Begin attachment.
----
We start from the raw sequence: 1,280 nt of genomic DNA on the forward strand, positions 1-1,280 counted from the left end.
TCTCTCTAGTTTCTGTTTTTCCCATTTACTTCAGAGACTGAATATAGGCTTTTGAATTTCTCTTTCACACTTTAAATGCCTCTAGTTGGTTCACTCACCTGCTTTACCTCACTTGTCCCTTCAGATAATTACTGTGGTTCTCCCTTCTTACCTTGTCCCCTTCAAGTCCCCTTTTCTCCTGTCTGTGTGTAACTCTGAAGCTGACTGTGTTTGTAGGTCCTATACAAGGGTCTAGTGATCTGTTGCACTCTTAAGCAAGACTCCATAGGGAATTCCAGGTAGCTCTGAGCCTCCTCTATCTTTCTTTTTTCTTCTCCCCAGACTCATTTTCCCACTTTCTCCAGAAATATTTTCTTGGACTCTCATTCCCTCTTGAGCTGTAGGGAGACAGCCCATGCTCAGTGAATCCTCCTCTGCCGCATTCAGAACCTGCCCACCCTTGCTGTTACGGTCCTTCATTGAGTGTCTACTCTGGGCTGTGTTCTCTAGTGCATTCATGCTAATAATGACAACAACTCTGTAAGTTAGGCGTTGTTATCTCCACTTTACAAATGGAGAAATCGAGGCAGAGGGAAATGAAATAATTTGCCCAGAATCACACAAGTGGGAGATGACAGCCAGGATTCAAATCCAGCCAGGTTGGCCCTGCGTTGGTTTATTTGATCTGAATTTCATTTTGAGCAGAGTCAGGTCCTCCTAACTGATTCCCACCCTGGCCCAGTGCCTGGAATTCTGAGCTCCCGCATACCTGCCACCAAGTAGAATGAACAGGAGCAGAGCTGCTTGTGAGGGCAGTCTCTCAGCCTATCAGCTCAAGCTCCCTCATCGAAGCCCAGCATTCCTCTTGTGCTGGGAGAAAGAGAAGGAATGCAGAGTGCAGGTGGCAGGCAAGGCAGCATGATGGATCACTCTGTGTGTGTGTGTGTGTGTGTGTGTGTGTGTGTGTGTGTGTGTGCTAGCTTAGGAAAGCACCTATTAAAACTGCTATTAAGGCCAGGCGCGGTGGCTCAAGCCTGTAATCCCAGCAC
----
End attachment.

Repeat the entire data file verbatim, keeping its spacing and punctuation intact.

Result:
We start from the raw sequence: 1,280 nt of genomic DNA on the forward strand, positions 1-1,280 counted from the left end.
TCTCTCTAGTTTCTGTTTTTCCCATTTACTTCAGAGACTGAATATAGGCTTTTGAATTTCTCTTTCACACTTTAAATGCCTCTAGTTGGTTCACTCACCTGCTTTACCTCACTTGTCCCTTCAGATAATTACTGTGGTTCTCCCTTCTTACCTTGTCCCCTTCAAGTCCCCTTTTCTCCTGTCTGTGTGTAACTCTGAAGCTGACTGTGTTTGTAGGTCCTATACAAGGGTCTAGTGATCTGTTGCACTCTTAAGCAAGACTCCATAGGGAATTCCAGGTAGCTCTGAGCCTCCTCTATCTTTCTTTTTTCTTCTCCCCAGACTCATTTTCCCACTTTCTCCAGAAATATTTTCTTGGACTCTCATTCCCTCTTGAGCTGTAGGGAGACAGCCCATGCTCAGTGAATCCTCCTCTGCCGCATTCAGAACCTGCCCACCCTTGCTGTTACGGTCCTTCATTGAGTGTCTACTCTGGGCTGTGTTCTCTAGTGCATTCATGCTAATAATGACAACAACTCTGTAAGTTAGGCGTTGTTATCTCCACTTTACAAATGGAGAAATCGAGGCAGAGGGAAATGAAATAATTTGCCCAGAATCACACAAGTGGGAGATGACAGCCAGGATTCAAATCCAGCCAGGTTGGCCCTGCGTTGGTTTATTTGATCTGAATTTCATTTTGAGCAGAGTCAGGTCCTCCTAACTGATTCCCACCCTGGCCCAGTGCCTGGAATTCTGAGCTCCCGCATACCTGCCACCAAGTAGAATGAACAGGAGCAGAGCTGCTTGTGAGGGCAGTCTCTCAGCCTATCAGCTCAAGCTCCCTCATCGAAGCCCAGCATTCCTCTTGTGCTGGGAGAAAGAGAAGGAATGCAGAGTGCAGGTGGCAGGCAAGGCAGCATGATGGATCACTCTGTGTGTGTGTGTGTGTGTGTGTGTGTGTGTGTGTGTGTGTGTGCTAGCTTAGGAAAGCACCTATTAAAACTGCTATTAAGGCCAGGCGCGGTGGCTCAAGCCTGTAATCCCAGCAC